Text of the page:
The growth of the society and the federal structure of governance sometimes led to territorial conflicts, arguments, and disputes that the mythological eminence of the Shillong deity became the unifying force to reckon with among the entire community. There have always been the traditional ceremonies and festivals of Pomblang Hima, Nguh Lei Shyllong and Kñia Ïewduh in the Hima Saw Kher Lai Lyngdoh and in the course of time, the tutelary guardianship of the Shillong deity demands the actual custody of the province by certain tangible mechanism. The folk narrative provided by the present Basan Nongumlong, Mr. S Nengnong Doloi indicated and authenticated the element of divine descent and the emergence of the royal clan of the Syiem Shyllong. During the era of Hima Saw Kher Lai Lyngdoh, Basan Nongumlong and Basan Nongkseh were the principal functionaries in every social and religious affair. At some point in time the two main nobles, Basan Nongkseh, and Basan Nongumlong prayed to the Shillong deity for the conferment of auspicious authority through chants and ceremonial performances during the ceremony of ‘Ka Nguh Lei Shyllong’. The divination revealed that the Shillong deity shall bestow upon the land with tangible being as the supreme authority. That is the miraculous and mystical appearance of the strange young girl at the Marai cave at Nongkrem.
The shepherds of the villages of Laitkor Pomlakrai area spotted the strange child at the tip of the boulder and raised an alarm in the village. Immediately, the young men of the neighbouring villages rushed to the spot but could not locate the child and alleged that it was an illusion. However, few of them were convinced by the narration of the shepherds and ventured the search in the periphery. Ultimately they discovered and sighted a young girl in the inaccessible and perilous caverns of the Marai rocky boulders. Among them, a person of the Mylliemngap clan was persistent and succeeded to lure the strange human child by enticing them with a bunch of tiny flowers locally known as ‘Tiewjalyngap and ‘Tiewjalyngkteng. Subsequently, he took care of the child like his own daughter, but according to Khasi custom, she could not assume the clan of her guardians. The people considered her of divine descent and believed that the Shillong deity must have heard the divination of the nobles, Basan Nongkseh and Basan Nongumlong, and was rewarded with the human child. Therefore, she came to be known as the daughter of the Shyllong deity and was christened her Pahsyntiew, literally meaning the one lured by flowers.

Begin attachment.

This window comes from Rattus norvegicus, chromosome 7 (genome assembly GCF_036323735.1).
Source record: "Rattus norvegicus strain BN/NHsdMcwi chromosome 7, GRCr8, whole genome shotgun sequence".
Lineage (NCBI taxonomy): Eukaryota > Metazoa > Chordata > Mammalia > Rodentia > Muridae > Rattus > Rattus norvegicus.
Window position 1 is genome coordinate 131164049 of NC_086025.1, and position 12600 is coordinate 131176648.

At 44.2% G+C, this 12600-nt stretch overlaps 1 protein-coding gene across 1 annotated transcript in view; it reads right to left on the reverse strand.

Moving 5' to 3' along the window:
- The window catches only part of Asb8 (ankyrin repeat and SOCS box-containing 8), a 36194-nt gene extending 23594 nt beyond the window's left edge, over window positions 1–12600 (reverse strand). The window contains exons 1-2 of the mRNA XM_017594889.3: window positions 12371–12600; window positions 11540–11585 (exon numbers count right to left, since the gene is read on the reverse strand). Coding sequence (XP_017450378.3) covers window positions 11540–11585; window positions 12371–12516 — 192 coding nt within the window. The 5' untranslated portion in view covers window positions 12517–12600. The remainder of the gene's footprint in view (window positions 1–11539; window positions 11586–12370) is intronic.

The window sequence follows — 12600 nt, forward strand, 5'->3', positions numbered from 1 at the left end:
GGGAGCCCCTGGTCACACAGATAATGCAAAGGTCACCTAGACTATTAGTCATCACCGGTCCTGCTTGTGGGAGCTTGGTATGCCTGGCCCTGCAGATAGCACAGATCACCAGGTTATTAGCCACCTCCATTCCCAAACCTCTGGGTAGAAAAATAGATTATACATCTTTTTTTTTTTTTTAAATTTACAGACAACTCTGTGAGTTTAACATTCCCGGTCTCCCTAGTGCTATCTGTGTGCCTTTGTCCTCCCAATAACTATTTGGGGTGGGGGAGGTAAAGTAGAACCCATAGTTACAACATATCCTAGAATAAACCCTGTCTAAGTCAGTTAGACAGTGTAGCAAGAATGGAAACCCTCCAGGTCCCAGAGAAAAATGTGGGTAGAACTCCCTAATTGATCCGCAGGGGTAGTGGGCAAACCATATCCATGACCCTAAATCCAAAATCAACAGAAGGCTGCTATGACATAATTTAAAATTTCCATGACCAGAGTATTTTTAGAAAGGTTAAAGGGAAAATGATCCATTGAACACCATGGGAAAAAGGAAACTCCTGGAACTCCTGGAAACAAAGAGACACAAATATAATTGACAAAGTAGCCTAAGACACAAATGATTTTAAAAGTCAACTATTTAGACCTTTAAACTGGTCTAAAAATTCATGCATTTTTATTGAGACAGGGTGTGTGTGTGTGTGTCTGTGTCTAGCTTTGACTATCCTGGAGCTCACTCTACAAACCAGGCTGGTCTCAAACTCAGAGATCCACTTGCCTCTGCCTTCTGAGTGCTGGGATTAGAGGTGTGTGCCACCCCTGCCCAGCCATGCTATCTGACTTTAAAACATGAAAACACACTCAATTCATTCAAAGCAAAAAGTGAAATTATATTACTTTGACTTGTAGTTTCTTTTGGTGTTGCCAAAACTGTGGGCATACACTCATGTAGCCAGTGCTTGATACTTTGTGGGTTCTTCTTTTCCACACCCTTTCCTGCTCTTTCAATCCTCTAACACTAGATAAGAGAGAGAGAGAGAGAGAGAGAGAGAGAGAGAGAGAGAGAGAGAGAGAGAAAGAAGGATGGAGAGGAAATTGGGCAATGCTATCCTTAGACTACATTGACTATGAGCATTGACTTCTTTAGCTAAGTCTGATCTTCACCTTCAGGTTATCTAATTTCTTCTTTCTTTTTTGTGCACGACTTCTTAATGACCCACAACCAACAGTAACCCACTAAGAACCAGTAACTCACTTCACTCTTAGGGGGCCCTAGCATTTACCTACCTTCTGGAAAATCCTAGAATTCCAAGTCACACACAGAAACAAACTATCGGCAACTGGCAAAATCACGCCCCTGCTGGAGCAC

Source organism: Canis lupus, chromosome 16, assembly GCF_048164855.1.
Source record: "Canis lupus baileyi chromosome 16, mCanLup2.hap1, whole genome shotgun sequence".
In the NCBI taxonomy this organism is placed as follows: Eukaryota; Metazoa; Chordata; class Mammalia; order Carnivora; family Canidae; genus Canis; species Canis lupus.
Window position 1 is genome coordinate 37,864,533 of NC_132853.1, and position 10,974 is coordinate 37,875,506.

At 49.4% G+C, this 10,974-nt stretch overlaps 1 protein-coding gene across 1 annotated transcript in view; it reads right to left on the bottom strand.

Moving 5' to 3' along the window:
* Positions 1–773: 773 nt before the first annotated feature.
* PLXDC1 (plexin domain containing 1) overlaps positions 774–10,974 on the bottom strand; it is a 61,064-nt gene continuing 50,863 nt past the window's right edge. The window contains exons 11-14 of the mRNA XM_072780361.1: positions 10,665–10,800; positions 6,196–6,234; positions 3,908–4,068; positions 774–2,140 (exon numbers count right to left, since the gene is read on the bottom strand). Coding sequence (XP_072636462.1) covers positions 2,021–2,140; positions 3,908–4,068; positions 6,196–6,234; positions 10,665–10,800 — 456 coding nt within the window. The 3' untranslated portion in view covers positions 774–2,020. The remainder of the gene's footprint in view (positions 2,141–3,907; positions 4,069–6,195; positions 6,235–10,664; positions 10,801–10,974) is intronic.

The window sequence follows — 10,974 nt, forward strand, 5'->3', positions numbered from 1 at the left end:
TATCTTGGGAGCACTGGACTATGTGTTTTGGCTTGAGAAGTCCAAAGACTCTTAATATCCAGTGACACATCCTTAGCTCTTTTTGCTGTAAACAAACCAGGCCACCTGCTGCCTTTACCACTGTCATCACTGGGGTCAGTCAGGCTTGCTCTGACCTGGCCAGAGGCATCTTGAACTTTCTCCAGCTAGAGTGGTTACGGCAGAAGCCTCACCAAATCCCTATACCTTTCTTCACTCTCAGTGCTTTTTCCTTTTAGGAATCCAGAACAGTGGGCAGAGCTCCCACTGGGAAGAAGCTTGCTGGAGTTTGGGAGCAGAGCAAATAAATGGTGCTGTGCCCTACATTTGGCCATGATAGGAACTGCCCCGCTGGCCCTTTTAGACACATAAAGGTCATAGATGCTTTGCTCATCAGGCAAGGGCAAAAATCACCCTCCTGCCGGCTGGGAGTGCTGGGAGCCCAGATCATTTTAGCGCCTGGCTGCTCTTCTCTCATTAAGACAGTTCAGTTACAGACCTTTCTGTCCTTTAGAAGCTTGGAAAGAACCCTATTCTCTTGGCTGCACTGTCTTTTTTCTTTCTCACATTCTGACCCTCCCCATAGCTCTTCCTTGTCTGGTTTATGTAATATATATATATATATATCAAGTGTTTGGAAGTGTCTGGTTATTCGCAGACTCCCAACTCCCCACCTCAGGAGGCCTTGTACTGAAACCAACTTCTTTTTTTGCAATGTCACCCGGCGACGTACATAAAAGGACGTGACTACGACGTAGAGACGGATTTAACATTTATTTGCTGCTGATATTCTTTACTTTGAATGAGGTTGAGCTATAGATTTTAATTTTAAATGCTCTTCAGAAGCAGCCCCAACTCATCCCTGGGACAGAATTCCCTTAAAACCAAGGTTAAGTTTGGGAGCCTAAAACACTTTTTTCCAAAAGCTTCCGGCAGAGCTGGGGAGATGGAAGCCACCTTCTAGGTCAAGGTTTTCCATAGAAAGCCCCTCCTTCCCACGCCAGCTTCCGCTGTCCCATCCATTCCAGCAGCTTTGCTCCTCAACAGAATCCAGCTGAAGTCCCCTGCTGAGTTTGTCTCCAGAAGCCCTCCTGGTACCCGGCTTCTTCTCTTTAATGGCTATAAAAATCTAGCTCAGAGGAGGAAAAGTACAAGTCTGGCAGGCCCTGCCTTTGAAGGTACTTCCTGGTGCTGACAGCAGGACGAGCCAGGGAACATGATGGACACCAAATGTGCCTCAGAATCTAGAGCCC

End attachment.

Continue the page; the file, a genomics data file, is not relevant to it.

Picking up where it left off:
The family of the Mylliemngap clan brought her up like a normal human being in society; however, Pahsyntiew, revealed her extraordinary intellectual skill when she came of age. She would participate and sometimes debate at the domestic and clan meetings and her arguments would be exclaimed by the public. Gradually, her insight into the social and cultural situation earned her great honor in society. Further, she emerged as the outstanding persona of creative genius in every social, political, and cultural pursuit, which gained the attention of the nobles from all over the territories. In no time Pahsyntiew demonstrated her leadership ability in the contentious affairs of the State and her administrative acumen compelled the nobles to pledge their commitment to her leadership. However, she hesitated and consequently, she was engaged in matrimony with the person from Nongjri village of the Bhoi region. Nevertheless, the council of nobles acknowledged her mystical manifestation to divine imminence that they created a sacred abode for her formal habitation known as ‘Ka sad ka sunon’ and consecrated her as the queen mother or ‘Ka Syiemsad’. Thus the royal home or ‘Ïingsad’ came into being and any chosen monarch of her royal descendants is destined to be sanctified as the reigning chieftain, the primary arbiter of the council of nobles. This is the root of Khasi folk democracy.